Our mom is an expert at making Caribbean style stewed red beans and I'm still to find someone who can match the way she balances flavor, tenderness and the perfect consistency to the gravy. A recipe which calls for soaking dried beans and slowly cooking then for a relatively long time. Time is something we never seem to have much of lately, so I've come up with a recipe which will cut the cooking time tremendously and give you the same sort of feel-good vibe as if you were eating traditional Caribbean stewed beans - stuff your mom or grandma would make for you.
We always seemed to have had Papaya (say paw paw or paw poi in Trinidad and Tobago) trees in our yard as kids growing up on the islands, so this punch (or call it a smoothie) as well as ice cream was always in the fridge. I still recall getting in trouble with my dad for cutting the leaves (with long stems) off the tree as we would make a sort of cave-man flute or whistle with it. In the process of breaking the leaves off, my brother and I would knock the baby Papaya off the tree and the odd time we would even knock off the more mature fruits.. yea, we didn't care as all we wanted were the stems/leaves.
Kuchela is one of those spicy condiments traditionally made with green mangoes and a must-have topping for 'doubles', saheena and pholourie (street food in Trinidad and Tobago). Being that I call Canada home and green mango is not something I can go in my back yard and pick off the trees as I did for my mom when I was a young fella on the islands, Granny Smith apples are my new choice. Though sweet, the slight tartness and sturdy texture of these green apples makes an ideal kuchela when you can't source mangoes.
My first encounter with this wonderful spicy pork dish was New Years Eve night (say old years night in the Caribbean) at my cousin's home. They had recently come back from Trinidad and while there another cousin of ours made a batch of this to partner the adult beverages everyone were partaking in. In Trinidad and Tobago we have what we refer to as "cuttas", as the Spanish have Tapas as sides for drinking. We have an assortment of spicy, fatty, fried and otherwise alcohol friendly foods which are a big part of our drinking culture. Chow is typically made from tart fruit (like green mangoes)and pickled with extra hot scotch bonnet peppers, lemon juice and herbs. But in this recipe we'll replace the mango with marinated pork, fried until crispy and golden.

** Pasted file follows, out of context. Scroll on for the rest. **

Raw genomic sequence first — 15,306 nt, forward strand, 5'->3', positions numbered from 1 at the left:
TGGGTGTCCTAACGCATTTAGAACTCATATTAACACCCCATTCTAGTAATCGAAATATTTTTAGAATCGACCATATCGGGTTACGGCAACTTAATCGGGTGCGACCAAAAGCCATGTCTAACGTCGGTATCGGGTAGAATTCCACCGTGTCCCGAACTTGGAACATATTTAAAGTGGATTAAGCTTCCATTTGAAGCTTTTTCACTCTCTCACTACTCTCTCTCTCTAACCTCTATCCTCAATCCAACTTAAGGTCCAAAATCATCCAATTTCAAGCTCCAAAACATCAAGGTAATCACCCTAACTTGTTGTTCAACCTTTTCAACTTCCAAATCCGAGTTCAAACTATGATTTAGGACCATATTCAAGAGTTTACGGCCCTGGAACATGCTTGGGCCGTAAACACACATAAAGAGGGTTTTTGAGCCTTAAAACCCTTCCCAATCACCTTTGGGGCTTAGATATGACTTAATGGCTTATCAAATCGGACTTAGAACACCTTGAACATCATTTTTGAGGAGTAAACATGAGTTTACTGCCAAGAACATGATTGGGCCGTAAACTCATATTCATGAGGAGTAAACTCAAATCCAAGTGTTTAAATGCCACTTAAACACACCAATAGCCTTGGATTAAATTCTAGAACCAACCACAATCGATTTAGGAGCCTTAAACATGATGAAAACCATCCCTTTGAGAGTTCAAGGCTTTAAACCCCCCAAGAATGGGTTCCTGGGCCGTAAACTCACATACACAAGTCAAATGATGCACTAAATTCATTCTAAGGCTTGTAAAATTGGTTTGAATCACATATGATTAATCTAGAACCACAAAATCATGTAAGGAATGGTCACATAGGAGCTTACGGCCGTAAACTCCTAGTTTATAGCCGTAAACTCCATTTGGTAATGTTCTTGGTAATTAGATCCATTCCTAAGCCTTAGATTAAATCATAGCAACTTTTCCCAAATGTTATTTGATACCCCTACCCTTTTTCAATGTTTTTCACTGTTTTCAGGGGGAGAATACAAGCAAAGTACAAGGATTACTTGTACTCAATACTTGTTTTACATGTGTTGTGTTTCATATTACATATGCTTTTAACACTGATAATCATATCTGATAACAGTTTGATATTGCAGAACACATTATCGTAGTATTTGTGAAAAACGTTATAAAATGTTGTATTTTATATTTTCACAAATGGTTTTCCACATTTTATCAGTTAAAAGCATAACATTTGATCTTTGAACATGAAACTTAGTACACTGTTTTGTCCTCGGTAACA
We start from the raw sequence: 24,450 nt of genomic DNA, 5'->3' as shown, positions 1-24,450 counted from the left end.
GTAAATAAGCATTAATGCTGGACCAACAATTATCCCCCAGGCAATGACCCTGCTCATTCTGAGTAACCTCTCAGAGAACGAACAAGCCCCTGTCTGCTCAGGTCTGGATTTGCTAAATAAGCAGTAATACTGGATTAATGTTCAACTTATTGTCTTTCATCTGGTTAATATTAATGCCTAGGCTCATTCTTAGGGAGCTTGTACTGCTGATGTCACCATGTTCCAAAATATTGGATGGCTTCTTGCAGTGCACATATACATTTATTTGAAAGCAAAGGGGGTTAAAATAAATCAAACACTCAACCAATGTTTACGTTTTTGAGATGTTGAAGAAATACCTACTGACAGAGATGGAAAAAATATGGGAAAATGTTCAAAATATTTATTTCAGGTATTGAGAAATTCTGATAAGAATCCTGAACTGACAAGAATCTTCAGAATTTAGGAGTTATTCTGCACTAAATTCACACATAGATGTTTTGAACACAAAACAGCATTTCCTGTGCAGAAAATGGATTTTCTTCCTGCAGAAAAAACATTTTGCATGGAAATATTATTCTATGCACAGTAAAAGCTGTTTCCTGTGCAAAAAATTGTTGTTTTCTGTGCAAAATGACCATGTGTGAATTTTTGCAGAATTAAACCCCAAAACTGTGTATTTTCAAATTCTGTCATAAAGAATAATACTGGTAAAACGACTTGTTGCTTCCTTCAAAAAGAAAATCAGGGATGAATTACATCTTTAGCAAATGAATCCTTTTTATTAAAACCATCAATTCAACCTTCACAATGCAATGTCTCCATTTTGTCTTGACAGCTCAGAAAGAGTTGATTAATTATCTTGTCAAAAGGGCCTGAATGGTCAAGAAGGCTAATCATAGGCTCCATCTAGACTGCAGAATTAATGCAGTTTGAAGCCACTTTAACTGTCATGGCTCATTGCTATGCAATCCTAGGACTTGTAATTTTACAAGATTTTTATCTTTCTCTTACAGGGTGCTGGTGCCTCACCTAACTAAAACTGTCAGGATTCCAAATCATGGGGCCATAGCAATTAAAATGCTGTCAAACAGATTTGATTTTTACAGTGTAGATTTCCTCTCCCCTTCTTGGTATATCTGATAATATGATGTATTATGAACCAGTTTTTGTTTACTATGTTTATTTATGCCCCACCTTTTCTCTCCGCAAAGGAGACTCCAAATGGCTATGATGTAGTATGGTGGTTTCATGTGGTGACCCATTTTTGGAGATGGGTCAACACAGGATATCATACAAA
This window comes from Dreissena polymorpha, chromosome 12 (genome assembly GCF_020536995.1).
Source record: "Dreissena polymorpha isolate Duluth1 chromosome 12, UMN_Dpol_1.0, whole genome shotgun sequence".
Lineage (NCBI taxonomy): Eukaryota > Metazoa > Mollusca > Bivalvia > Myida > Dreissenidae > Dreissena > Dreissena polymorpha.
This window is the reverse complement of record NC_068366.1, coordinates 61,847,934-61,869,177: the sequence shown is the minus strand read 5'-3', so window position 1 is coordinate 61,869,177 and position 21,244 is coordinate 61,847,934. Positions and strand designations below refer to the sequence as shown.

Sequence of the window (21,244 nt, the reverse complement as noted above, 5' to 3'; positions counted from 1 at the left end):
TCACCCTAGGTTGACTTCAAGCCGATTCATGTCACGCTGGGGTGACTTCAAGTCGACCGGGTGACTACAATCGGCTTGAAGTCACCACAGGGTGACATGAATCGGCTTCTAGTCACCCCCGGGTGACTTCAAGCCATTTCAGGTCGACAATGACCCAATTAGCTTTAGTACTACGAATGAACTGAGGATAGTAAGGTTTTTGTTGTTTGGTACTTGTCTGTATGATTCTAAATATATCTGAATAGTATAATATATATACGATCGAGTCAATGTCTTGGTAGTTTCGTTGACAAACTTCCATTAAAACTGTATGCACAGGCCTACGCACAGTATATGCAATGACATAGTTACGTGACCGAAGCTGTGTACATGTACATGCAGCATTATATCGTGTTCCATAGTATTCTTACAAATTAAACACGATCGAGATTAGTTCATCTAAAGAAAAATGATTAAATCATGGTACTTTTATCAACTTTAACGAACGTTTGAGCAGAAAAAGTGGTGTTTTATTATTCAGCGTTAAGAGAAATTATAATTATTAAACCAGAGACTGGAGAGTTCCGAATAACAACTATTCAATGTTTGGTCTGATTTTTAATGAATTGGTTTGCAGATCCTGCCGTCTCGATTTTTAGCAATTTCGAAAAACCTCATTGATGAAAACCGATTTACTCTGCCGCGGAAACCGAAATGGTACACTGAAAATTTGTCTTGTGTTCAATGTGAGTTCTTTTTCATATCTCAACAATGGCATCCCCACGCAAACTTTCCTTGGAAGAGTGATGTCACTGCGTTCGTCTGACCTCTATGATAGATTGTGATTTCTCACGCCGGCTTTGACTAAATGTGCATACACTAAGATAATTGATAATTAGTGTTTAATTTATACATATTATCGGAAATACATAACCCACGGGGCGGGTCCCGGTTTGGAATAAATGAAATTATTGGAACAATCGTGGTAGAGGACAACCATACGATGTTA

Simple, Quick and Tasty! Three words which embodies this chicken recipe. I had a request on Twitter a while back asking for a simple but tasty way to do chicken in the oven, on those weeknights when you want to eat well but not spend all night in the kitchen. Though I've shared several oven roasted chicken recipes in the past, I went into my personal repertoire, for one I do on the regular for my family. The flavor you get from that hint of ginger, allspice and the sweetness of the roasted peppers, will definitely have your family asking for seconds.